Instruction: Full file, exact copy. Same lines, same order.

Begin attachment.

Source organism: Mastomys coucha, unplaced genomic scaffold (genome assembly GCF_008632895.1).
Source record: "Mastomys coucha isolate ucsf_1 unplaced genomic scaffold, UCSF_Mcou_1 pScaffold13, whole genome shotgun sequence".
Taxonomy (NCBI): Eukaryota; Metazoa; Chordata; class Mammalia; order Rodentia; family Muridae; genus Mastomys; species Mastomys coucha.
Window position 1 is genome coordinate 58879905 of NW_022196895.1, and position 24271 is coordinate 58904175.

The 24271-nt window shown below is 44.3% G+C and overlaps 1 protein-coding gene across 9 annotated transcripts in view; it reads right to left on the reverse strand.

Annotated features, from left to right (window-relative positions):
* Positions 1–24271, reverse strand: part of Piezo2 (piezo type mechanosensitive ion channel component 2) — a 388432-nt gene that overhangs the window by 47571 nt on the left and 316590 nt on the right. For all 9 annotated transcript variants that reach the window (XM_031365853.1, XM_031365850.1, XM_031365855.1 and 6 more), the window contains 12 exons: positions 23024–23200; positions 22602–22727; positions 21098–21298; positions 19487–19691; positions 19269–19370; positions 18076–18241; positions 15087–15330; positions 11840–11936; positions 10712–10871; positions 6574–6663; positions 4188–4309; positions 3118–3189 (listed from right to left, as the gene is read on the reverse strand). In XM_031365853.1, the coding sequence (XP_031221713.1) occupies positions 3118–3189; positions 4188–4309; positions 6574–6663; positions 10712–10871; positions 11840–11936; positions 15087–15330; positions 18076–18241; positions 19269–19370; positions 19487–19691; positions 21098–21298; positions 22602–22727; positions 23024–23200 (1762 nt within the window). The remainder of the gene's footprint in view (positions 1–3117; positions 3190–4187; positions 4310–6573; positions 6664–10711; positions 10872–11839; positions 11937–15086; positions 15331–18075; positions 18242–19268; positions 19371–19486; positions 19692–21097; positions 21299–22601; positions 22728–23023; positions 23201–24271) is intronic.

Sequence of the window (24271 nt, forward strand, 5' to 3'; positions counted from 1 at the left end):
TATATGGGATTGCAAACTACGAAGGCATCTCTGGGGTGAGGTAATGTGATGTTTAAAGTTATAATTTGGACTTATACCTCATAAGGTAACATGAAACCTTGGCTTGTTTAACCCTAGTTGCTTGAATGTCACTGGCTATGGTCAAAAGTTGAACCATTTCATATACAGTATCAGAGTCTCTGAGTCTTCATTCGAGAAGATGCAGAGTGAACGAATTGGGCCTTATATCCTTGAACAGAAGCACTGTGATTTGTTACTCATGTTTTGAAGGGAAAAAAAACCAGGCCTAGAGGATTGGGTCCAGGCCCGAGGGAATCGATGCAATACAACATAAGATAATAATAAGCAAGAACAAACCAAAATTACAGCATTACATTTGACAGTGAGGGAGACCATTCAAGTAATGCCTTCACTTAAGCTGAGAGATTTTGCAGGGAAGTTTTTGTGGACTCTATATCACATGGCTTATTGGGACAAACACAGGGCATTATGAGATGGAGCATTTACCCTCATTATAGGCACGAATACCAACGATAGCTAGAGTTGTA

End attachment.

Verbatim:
Source organism: Mastomys coucha, unplaced genomic scaffold (genome assembly GCF_008632895.1).
Source record: "Mastomys coucha isolate ucsf_1 unplaced genomic scaffold, UCSF_Mcou_1 pScaffold13, whole genome shotgun sequence".
Taxonomy (NCBI): Eukaryota; Metazoa; Chordata; class Mammalia; order Rodentia; family Muridae; genus Mastomys; species Mastomys coucha.
Window position 1 is genome coordinate 58879905 of NW_022196895.1, and position 24271 is coordinate 58904175.

The 24271-nt window shown below is 44.3% G+C and overlaps 1 protein-coding gene across 9 annotated transcripts in view; it reads right to left on the reverse strand.

Annotated features, from left to right (window-relative positions):
* Positions 1–24271, reverse strand: part of Piezo2 (piezo type mechanosensitive ion channel component 2) — a 388432-nt gene that overhangs the window by 47571 nt on the left and 316590 nt on the right. For all 9 annotated transcript variants that reach the window (XM_031365853.1, XM_031365850.1, XM_031365855.1 and 6 more), the window contains 12 exons: positions 23024–23200; positions 22602–22727; positions 21098–21298; positions 19487–19691; positions 19269–19370; positions 18076–18241; positions 15087–15330; positions 11840–11936; positions 10712–10871; positions 6574–6663; positions 4188–4309; positions 3118–3189 (listed from right to left, as the gene is read on the reverse strand). In XM_031365853.1, the coding sequence (XP_031221713.1) occupies positions 3118–3189; positions 4188–4309; positions 6574–6663; positions 10712–10871; positions 11840–11936; positions 15087–15330; positions 18076–18241; positions 19269–19370; positions 19487–19691; positions 21098–21298; positions 22602–22727; positions 23024–23200 (1762 nt within the window). The remainder of the gene's footprint in view (positions 1–3117; positions 3190–4187; positions 4310–6573; positions 6664–10711; positions 10872–11839; positions 11937–15086; positions 15331–18075; positions 18242–19268; positions 19371–19486; positions 19692–21097; positions 21299–22601; positions 22728–23023; positions 23201–24271) is intronic.

Sequence of the window (24271 nt, forward strand, 5' to 3'; positions counted from 1 at the left end):
TATATGGGATTGCAAACTACGAAGGCATCTCTGGGGTGAGGTAATGTGATGTTTAAAGTTATAATTTGGACTTATACCTCATAAGGTAACATGAAACCTTGGCTTGTTTAACCCTAGTTGCTTGAATGTCACTGGCTATGGTCAAAAGTTGAACCATTTCATATACAGTATCAGAGTCTCTGAGTCTTCATTCGAGAAGATGCAGAGTGAACGAATTGGGCCTTATATCCTTGAACAGAAGCACTGTGATTTGTTACTCATGTTTTGAAGGGAAAAAAAACCAGGCCTAGAGGATTGGGTCCAGGCCCGAGGGAATCGATGCAATACAACATAAGATAATAATAAGCAAGAACAAACCAAAATTACAGCATTACATTTGACAGTGAGGGAGACCATTCAAGTAATGCCTTCACTTAAGCTGAGAGATTTTGCAGGGAAGTTTTTGTGGACTCTATATCACATGGCTTATTGGGACAAACACAGGGCATTATGAGATGGAGCATTTACCCTCATTATAGGCACGAATACCAACGATAGCTAGAGTTGTA